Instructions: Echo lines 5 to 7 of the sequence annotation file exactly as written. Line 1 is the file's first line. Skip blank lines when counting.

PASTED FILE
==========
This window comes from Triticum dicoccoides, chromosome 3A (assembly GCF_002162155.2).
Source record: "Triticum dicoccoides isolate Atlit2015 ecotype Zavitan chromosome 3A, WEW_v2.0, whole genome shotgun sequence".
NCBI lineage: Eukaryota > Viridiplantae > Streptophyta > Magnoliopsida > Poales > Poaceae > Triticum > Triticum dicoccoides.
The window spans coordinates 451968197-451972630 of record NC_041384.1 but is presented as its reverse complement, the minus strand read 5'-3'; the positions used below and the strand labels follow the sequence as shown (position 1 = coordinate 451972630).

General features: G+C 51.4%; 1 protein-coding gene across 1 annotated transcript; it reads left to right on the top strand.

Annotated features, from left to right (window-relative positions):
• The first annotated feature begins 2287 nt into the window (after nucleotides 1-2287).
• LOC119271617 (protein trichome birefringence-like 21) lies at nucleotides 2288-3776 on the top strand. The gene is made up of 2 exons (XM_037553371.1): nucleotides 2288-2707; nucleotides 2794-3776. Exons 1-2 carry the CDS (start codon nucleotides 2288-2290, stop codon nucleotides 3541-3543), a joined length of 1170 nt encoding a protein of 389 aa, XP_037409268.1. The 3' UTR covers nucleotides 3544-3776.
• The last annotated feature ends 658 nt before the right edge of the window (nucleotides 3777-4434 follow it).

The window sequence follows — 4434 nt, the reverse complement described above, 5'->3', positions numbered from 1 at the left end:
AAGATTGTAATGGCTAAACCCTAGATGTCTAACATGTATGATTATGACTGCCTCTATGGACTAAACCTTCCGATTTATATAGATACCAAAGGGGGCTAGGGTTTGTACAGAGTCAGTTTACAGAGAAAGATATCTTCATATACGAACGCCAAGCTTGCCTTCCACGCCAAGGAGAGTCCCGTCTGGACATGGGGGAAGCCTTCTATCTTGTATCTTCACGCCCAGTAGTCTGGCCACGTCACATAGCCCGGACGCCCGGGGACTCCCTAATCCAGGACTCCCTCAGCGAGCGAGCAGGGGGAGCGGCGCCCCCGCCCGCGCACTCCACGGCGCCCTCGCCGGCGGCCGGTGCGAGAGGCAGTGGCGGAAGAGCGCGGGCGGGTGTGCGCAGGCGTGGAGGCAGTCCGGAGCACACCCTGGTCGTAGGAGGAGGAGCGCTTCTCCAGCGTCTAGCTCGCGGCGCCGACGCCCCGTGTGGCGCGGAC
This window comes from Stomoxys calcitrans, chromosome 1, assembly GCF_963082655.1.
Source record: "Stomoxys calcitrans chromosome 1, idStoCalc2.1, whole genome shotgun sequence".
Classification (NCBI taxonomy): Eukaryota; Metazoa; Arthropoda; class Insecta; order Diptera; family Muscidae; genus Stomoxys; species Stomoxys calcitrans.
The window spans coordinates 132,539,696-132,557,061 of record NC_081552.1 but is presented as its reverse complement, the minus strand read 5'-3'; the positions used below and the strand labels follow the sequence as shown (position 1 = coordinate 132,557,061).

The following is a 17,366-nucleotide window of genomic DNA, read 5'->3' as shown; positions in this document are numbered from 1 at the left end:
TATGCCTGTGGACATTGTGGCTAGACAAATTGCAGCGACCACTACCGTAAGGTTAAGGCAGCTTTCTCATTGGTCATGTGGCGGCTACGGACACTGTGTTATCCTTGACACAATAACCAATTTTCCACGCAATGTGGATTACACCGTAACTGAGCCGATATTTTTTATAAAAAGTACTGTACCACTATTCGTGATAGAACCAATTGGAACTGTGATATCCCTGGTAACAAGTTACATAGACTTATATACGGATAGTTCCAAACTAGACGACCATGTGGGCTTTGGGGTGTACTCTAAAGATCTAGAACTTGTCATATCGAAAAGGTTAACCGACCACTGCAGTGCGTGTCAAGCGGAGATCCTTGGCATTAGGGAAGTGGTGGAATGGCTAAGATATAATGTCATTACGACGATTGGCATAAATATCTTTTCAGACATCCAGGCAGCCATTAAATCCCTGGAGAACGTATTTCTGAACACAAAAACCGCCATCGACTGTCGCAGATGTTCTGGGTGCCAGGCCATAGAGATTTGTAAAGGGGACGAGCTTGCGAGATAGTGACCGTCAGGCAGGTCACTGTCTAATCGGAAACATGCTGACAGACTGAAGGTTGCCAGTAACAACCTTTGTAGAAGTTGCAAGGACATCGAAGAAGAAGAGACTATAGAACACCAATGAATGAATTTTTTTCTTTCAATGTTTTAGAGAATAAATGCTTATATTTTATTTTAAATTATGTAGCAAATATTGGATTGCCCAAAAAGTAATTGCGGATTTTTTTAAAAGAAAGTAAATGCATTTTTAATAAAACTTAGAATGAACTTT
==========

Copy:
General features: G+C 51.4%; 1 protein-coding gene across 1 annotated transcript; it reads left to right on the top strand.

Annotated features, from left to right (window-relative positions):
• The first annotated feature begins 2287 nt into the window (after nucleotides 1-2287).